The public conversation over gun control has been revived after a spate of mass shootings in the United States, most notably the attack in San Bernardino, California earlier this month that killed 14 people. Measures like restrictions on the people who can purchase guns and the institution of universal background checks have been proposed and debated. News of these possible regulations has been coupled with fact that gun manufacturers have reported a massive spike in sales this year and many have revised their profits and revenue projections upwards for 2016.
We talked to Frank Gerstenkorn, owner of Guns and Gear in Cheyenne, Wyoming to see how the recent incidents have affected his business and why his customers are clamoring to buy a firearm.
We called you up because we were curious as to how business is for you in this time when the national debate has once again turned to gun control. Do you see that day in and day out?
Yes we do, the pick-up came right after the most recent incident, there in your neck of the woods and it’s rolling pretty good. There’s another thing at play here in the shop, I’m retiring so at the end of the year I won’t be here anymore, but we do see a marked difference.
We’ll get to you and what you’re doing when you’re not working anymore in a second, but how significant of spike do you see when something like San Bernardino happened?
Very frankly, the so-called assault weapon, the black rifles, the tactical looking rifles were pretty staid here they were not moving at all, they’re going out the door now again.
And what are people saying when they come in the door?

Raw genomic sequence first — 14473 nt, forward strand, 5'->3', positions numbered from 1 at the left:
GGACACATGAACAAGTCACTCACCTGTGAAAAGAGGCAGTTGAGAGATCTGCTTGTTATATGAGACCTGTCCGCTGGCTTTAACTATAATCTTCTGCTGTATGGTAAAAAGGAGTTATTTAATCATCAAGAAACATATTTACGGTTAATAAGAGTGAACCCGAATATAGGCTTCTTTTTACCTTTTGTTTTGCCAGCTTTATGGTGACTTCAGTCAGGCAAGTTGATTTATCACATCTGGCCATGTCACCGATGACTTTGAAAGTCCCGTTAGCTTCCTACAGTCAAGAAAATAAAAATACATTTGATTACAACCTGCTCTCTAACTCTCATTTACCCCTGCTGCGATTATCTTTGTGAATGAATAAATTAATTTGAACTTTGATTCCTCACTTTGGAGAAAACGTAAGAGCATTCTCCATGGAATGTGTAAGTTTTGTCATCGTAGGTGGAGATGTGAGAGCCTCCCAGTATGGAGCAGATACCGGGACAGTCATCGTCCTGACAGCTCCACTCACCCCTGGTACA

Most of them believe that they are goin’ to be put in a position where they’re going to have to defend themselves and their families because there won’t be resources to do that for them, when the time comes. Whether or not they’re knee-jerking I can’t tell you, but there’s definite real-world concern.
Are you seeing the overall spike in sales that, for example, Smith & Wesson just reported a great quarter, are you seeing that in your business?
It’s not as huge here, but here in Cheyenne, Wyoming where we’re located there are a number of gun stores, so if you take us all together there’s probably a good spike here too.
Do you find, just in terms of paperwork and background checks and all that stuff that licensed weapons dealers have to do, do you find that to be onerous, is it a problem for your business?
Well it’s not a problem until we make a call to the FBI to get a NICS check done and —
Sorry, a what check?
It’s a national background check that we do and if a person doesn’t have a Wyoming concealed carry permit, we have to do that. If you have a permit, you’ve already had your background checked. So we call the FBI and we might be on hold for a half-hour. A while back we were on hold for an hour and six minutes before we got the check finished.
Wow, and that’s what you have to do to sell a weapon to a person who requires a check, yeah?
That’s exactly correct.
Seems like a long time, seems like the FBI isn’t ready to deal with the demand.
Well, you have to plan for what you think is the norm, plus a spike and right now they’re really working. And we have a wonderful relationship with the people we talk to on the telephone and they’re incredibly busy.
What are you gonna do after you retire, are you gonna sell the store? Do you have kids coming in or a partner?
Yes, the store is for sale. And no, I don’t have a partner, I’ve always been a bit of a lone wolf here as far as that’s concerned, but I own airplanes and by golly I’m gonna fly them.
Good for you. Frank Gerstenkorn at Guns and Gear in Cheyenne, Wyoming, thanks so much for your time.
Thank you Kai, bye bye.
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